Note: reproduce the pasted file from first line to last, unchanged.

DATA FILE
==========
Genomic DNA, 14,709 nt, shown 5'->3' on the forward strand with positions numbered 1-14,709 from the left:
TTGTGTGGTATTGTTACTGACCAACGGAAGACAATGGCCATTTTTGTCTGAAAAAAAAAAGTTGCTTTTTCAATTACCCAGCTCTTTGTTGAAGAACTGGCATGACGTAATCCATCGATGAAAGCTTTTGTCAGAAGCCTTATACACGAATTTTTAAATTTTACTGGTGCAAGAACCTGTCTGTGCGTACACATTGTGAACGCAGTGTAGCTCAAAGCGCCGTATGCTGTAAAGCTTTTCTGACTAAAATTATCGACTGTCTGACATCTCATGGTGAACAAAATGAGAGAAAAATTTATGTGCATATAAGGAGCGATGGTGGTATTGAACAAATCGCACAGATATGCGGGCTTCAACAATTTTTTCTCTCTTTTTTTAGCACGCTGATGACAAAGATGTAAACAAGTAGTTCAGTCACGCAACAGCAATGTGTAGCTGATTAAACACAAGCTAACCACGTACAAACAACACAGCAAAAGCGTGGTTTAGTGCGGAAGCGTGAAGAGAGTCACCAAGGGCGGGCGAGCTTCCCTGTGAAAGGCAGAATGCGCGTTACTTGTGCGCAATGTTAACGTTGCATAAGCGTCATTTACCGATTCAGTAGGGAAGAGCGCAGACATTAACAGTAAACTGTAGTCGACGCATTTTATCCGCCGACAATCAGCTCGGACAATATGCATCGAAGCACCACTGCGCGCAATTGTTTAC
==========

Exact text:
Genomic DNA, 14,709 nt, shown 5'->3' on the forward strand with positions numbered 1-14,709 from the left:
TTGTGTGGTATTGTTACTGACCAACGGAAGACAATGGCCATTTTTGTCTGAAAAAAAAAAGTTGCTTTTTCAATTACCCAGCTCTTTGTTGAAGAACTGGCATGACGTAATCCATCGATGAAAGCTTTTGTCAGAAGCCTTATACACGAATTTTTAAATTTTACTGGTGCAAGAACCTGTCTGTGCGTACACATTGTGAACGCAGTGTAGCTCAAAGCGCCGTATGCTGTAAAGCTTTTCTGACTAAAATTATCGACTGTCTGACATCTCATGGTGAACAAAATGAGAGAAAAATTTATGTGCATATAAGGAGCGATGGTGGTATTGAACAAATCGCACAGATATGCGGGCTTCAACAATTTTTTCTCTCTTTTTTTAGCACGCTGATGACAAAGATGTAAACAAGTAGTTCAGTCACGCAACAGCAATGTGTAGCTGATTAAACACAAGCTAACCACGTACAAACAACACAGCAAAAGCGTGGTTTAGTGCGGAAGCGTGAAGAGAGTCACCAAGGGCGGGCGAGCTTCCCTGTGAAAGGCAGAATGCGCGTTACTTGTGCGCAATGTTAACGTTGCATAAGCGTCATTTACCGATTCAGTAGGGAAGAGCGCAGACATTAACAGTAAACTGTAGTCGACGCATTTTATCCGCCGACAATCAGCTCGGACAATATGCATCGAAGCACCACTGCGCGCAATTGTTTAC